Given a choice, Front Street Shipyard principal JB Turner said he never would have offered the city a second option on where to build a new 22,000-square-foot building he says the shipyard needs to be a successful business.

But after pitching a plan to put the building on a parcel of city property to the east of the Front Street municipal parking lot, city officials asked for another option. In short, he had no choice.

Now, with a final decision potentially less than a week away — the City Council has scheduled a special meeting Monday, May 9, to hold a public hearing, consider additional information about the two proposed sites for the new building and possibly take action — Turner is worried that the chips may fall to the less desirable option.

Option B, as that version of the plan is known, would site the building along the east side of Front Street, covering half of the Front Street municipal parking lot. The advantage from the point of view of the city, is that Option B uses less city land — one acre, as compared with the acre-and-a-half proposed under Option A — while arguably accommodating the shipyard’s need for a building tall enough to be entered by a 40-foot-tall travel lift and deep enough to service boats more than 150 feet in length.

Pushing the 55-foot-tall building closer to the steep ridge between Front and Bridge streets, as in Option B, would also potentially leave views of the harbor from the downtown commercial district intact.

But Turner said Option B would make it difficult to maneuver boats off the travel lift and into the building, and would leave little room outside the building for storage, thereby limiting how many jobs the shipyard could take on.

Those problems, Turner said, wouldn’t exist under Option A, which would site the building farther from the travel lift, along the east side of the parking lot. Option A would also leave the parking lot mostly intact — one partial row of spaces would be lost under the plan.

Residents who spoke at an April 19 public hearing before the Belfast City Council, uniformly expressed a strong preference for Option A. Most, if not all, were direct neighbors of the property, and several said their preference for Option A, which would put the building farther from the residences on Front and Bridge streets, had everything to do with not wanting a large building blocking their view of the harbor.

Several city officials have argued that Option A, however, would block more of the public views of the harbor from the downtown commercial district.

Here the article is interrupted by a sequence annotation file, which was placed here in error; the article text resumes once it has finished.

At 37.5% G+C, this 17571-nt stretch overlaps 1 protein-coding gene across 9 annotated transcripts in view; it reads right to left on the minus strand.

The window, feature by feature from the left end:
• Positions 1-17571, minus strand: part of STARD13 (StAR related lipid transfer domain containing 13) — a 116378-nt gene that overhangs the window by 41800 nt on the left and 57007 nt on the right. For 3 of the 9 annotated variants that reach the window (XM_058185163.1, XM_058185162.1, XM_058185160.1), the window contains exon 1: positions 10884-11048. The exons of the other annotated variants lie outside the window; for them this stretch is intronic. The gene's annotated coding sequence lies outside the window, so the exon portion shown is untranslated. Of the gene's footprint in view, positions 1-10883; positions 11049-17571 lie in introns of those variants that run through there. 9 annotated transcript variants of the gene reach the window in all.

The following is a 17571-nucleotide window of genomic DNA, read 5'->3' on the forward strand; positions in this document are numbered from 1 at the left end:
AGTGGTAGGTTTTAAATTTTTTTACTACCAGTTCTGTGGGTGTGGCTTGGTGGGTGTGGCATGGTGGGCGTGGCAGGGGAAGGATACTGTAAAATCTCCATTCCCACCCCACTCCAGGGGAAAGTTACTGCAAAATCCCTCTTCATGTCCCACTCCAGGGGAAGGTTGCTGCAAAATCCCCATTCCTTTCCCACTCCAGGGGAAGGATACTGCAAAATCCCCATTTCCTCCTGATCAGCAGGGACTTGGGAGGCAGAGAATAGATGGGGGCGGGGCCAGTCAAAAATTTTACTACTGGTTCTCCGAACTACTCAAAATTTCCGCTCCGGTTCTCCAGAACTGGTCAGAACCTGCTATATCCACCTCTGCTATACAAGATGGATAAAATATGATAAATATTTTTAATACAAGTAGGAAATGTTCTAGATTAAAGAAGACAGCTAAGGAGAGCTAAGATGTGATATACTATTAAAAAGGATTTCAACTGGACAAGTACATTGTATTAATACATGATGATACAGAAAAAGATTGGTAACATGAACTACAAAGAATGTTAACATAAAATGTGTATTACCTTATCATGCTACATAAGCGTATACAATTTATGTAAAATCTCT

Turner referred to at least one television segment and a letter to the editor that were critical of aspects of the Front Street Shipyard plan — one letter compared Building 5, as the proposed structure is being called, to a Walmart store. And while objections have been few and far between, Turner worried bad press could tip the balance of public opinion over the next week.

“A very small minority can have an influence on people that isn’t necessarily the view of the rest of the gang,” he said.

Front Street Shipyard representatives presented the City Council with photographic view assessments at the April 19 meeting, showing the property from several locations, with and without a superimposed computer rendering of Building 5.

But the Council found the studies, in which the building often filled a majority of the picture frame, not very useful in determining what effect the building would have on views of the harbor. Councilor Roger Lee charged the photos, which were taken from different viewpoints for each of the options, appeared to be designed to make Option A look better. The developers said it was unintentional and agreed to submit new view assessments.

Informal talks with city officials suggest that whether Building 5 will be built is not so much the question as where is will be built and under what terms.

City Manager Joe Slocum said the city property adjacent to the former Stinson Seafood property has been regarded as a bargaining chip in the redevelopment of that parcel for as long as he has been with the city. The developers have said they need it for the business to be successful. And with the exception of some tempered complaints by neighbors at the unveiling of the Building 5 plans last month, Front Street Shipyard has mostly met with glowing praise.

What the City Council has yet to determine is where the building will go, and what agreement will be struck between the city and the developers — a sale or lease of the property — for the use of city land.

Turner didn’t offer a preference of a sale or lease option but said he is hoping the Council will support the Shipyard’s preference for Option A. The building might block some views from the public parking lot on Washington Street, he said, but he is hoping that argument won’t overshadow what he sees as the larger benefit of a working shipyard operating on what has been, for the last decade, a post-industrial wasteland.

“To let a parking lot determine the success of a building is …” he said, stopping himself mid-sentence and adjusting to a more diplomatic tack, “… not my call, I guess. All I can do is plead our case.”